We all have our little quirks.  :D


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#163 gweimer1

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Posted 09 March 2017 - 15:00

The cocoa is a kind of brownish-mauve. It's not a terribly attractive color, but it's very indicative of the period. As is the mid-60's avocado green, the 50's azure blue and the 40's pink. 

 

I'm more of a "representative example" rather than "one of every type" collector. Though I seem to be working on that with Esterbrook dip nibs. I'm up to 78 different numbers and still looking. That doesn't count variations in finish, imprint (556, I'm looking at you!), or date. If those are counted I have 141 different styles of Esterbrook nibs. 

 

We all have our little quirks.  :D

 

After spending most of my time on Esterbrooks, and the more I learn, this is what I have concluded.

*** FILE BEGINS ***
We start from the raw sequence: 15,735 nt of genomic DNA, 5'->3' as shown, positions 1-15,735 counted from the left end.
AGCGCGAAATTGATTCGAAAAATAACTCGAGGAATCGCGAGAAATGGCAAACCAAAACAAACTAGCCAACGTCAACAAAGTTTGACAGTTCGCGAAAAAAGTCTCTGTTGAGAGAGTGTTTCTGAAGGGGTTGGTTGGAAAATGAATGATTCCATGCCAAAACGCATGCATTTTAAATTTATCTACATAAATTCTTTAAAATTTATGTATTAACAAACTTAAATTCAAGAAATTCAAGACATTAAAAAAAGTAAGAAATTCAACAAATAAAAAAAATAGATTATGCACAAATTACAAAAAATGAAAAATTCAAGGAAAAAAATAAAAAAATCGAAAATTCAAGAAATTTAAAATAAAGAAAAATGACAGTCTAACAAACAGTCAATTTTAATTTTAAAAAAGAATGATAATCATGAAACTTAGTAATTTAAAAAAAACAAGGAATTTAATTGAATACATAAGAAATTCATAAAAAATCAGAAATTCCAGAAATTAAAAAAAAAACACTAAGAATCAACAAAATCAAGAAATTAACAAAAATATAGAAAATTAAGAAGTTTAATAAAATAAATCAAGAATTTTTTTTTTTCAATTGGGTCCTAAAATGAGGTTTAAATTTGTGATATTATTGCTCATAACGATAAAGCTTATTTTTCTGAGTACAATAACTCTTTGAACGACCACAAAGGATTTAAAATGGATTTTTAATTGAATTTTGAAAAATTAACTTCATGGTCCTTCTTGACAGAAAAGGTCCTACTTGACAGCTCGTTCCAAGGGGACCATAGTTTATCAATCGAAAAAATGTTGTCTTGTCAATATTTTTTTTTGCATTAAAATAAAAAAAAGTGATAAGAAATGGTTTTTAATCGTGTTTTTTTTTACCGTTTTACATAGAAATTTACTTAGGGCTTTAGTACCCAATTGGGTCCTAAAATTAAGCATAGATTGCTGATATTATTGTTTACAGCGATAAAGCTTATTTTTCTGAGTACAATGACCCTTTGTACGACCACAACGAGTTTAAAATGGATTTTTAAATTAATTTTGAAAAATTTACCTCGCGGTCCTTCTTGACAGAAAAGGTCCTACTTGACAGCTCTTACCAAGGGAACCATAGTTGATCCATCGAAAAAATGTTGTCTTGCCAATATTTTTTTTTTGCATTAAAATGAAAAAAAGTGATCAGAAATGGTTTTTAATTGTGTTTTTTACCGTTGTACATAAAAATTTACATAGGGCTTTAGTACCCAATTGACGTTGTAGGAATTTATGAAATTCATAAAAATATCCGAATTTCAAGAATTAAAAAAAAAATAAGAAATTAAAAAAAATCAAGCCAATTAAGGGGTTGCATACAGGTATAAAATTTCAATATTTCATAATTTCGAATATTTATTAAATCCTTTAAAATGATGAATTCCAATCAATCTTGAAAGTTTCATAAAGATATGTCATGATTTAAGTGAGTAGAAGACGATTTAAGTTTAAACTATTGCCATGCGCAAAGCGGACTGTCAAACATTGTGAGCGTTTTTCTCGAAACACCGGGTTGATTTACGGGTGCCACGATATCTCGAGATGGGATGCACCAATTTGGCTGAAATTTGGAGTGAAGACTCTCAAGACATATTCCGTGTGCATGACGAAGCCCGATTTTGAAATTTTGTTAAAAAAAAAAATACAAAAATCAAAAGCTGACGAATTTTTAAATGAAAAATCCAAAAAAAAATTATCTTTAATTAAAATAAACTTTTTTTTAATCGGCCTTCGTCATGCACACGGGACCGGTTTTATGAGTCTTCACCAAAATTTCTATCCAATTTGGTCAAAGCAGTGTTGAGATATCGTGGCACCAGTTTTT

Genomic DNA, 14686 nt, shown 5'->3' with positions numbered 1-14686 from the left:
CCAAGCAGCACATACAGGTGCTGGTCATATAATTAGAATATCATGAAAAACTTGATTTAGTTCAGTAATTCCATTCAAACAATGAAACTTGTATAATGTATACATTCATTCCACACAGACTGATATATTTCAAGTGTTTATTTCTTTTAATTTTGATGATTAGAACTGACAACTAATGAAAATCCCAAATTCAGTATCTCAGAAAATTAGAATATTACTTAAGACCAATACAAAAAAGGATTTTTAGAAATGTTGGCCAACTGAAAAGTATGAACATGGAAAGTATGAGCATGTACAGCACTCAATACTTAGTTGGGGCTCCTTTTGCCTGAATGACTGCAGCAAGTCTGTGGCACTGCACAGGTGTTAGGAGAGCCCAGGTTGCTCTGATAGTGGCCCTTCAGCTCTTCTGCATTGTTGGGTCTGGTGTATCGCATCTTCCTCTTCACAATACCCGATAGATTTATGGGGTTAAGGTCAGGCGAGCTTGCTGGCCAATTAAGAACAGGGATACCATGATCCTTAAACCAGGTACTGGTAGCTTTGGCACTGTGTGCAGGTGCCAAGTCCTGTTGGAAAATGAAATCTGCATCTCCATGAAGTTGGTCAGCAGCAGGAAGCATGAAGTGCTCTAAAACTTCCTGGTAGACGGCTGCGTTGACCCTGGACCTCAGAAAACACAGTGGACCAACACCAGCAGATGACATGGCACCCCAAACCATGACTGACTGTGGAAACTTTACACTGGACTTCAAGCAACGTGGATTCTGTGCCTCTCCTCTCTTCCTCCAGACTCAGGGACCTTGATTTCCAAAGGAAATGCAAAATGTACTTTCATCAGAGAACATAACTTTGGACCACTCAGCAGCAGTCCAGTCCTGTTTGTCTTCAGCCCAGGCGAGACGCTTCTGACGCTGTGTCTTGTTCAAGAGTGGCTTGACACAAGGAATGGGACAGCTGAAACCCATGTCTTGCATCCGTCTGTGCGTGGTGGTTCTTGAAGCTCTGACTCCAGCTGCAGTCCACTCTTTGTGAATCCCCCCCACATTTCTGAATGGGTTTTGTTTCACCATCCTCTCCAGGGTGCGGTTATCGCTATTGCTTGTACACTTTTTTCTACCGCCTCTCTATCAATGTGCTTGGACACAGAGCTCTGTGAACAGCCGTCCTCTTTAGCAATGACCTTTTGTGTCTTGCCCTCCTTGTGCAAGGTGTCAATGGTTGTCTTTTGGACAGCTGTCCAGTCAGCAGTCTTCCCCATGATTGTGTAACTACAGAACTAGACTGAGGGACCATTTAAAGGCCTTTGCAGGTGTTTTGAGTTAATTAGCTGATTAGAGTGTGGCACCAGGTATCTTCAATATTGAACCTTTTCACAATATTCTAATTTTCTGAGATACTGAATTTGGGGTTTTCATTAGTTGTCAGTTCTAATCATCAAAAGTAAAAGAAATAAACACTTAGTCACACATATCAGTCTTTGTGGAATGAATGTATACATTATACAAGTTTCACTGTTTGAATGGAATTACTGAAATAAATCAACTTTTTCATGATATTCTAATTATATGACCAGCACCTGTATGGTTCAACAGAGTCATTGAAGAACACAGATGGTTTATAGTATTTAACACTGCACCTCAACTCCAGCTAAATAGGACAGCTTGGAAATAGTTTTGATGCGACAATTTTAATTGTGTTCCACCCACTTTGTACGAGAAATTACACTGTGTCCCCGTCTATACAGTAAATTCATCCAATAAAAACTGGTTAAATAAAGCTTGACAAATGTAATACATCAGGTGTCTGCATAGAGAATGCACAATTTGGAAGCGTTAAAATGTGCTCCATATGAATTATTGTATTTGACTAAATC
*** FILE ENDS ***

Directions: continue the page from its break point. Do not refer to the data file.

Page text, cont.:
Esterbrook is a top quality pen, more like a first tier than lower.  Esterbrook has a unique view of pens - they mastered the art of the writing experience.  They have more nib variations than anyone else.  When they moved to fountain pens, it was a continuation of that.  They made an attractive and durable nib holder (including an ink supply).  They offered few variations of the pen, but still several of the nibs. Esterbrook has, in my mind, always been about the joy of actual writing.



#164 AAAndrew

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Posted 09 March 2017 - 16:58

 

After spending most of my time on Esterbrooks, and the more I learn, this is what I have concluded.